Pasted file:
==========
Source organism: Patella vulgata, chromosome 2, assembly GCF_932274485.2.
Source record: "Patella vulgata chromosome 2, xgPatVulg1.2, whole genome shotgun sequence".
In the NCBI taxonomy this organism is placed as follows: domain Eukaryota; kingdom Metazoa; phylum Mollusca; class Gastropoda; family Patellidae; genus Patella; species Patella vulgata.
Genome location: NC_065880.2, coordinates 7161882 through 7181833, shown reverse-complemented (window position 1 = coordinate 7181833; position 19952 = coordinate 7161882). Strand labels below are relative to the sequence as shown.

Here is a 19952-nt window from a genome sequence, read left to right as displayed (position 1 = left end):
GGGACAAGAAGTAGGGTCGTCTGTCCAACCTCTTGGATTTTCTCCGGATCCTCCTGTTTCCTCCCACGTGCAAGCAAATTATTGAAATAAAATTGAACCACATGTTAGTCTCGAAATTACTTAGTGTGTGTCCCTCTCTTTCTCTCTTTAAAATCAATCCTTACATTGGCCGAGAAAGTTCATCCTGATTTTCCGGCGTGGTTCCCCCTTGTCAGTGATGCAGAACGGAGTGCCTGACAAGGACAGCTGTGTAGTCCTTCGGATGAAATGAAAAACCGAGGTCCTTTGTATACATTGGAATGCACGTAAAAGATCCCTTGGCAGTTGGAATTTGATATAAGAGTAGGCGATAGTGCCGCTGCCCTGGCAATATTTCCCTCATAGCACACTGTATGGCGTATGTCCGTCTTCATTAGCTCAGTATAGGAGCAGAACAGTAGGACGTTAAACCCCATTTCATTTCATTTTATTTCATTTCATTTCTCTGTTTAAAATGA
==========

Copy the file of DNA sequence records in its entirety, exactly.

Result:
Source organism: Patella vulgata, chromosome 2, assembly GCF_932274485.2.
Source record: "Patella vulgata chromosome 2, xgPatVulg1.2, whole genome shotgun sequence".
In the NCBI taxonomy this organism is placed as follows: domain Eukaryota; kingdom Metazoa; phylum Mollusca; class Gastropoda; family Patellidae; genus Patella; species Patella vulgata.
Genome location: NC_065880.2, coordinates 7161882 through 7181833, shown reverse-complemented (window position 1 = coordinate 7181833; position 19952 = coordinate 7161882). Strand labels below are relative to the sequence as shown.

Here is a 19952-nt window from a genome sequence, read left to right as displayed (position 1 = left end):
GGGACAAGAAGTAGGGTCGTCTGTCCAACCTCTTGGATTTTCTCCGGATCCTCCTGTTTCCTCCCACGTGCAAGCAAATTATTGAAATAAAATTGAACCACATGTTAGTCTCGAAATTACTTAGTGTGTGTCCCTCTCTTTCTCTCTTTAAAATCAATCCTTACATTGGCCGAGAAAGTTCATCCTGATTTTCCGGCGTGGTTCCCCCTTGTCAGTGATGCAGAACGGAGTGCCTGACAAGGACAGCTGTGTAGTCCTTCGGATGAAATGAAAAACCGAGGTCCTTTGTATACATTGGAATGCACGTAAAAGATCCCTTGGCAGTTGGAATTTGATATAAGAGTAGGCGATAGTGCCGCTGCCCTGGCAATATTTCCCTCATAGCACACTGTATGGCGTATGTCCGTCTTCATTAGCTCAGTATAGGAGCAGAACAGTAGGACGTTAAACCCCATTTCATTTCATTTTATTTCATTTCATTTCTCTGTTTAAAATGA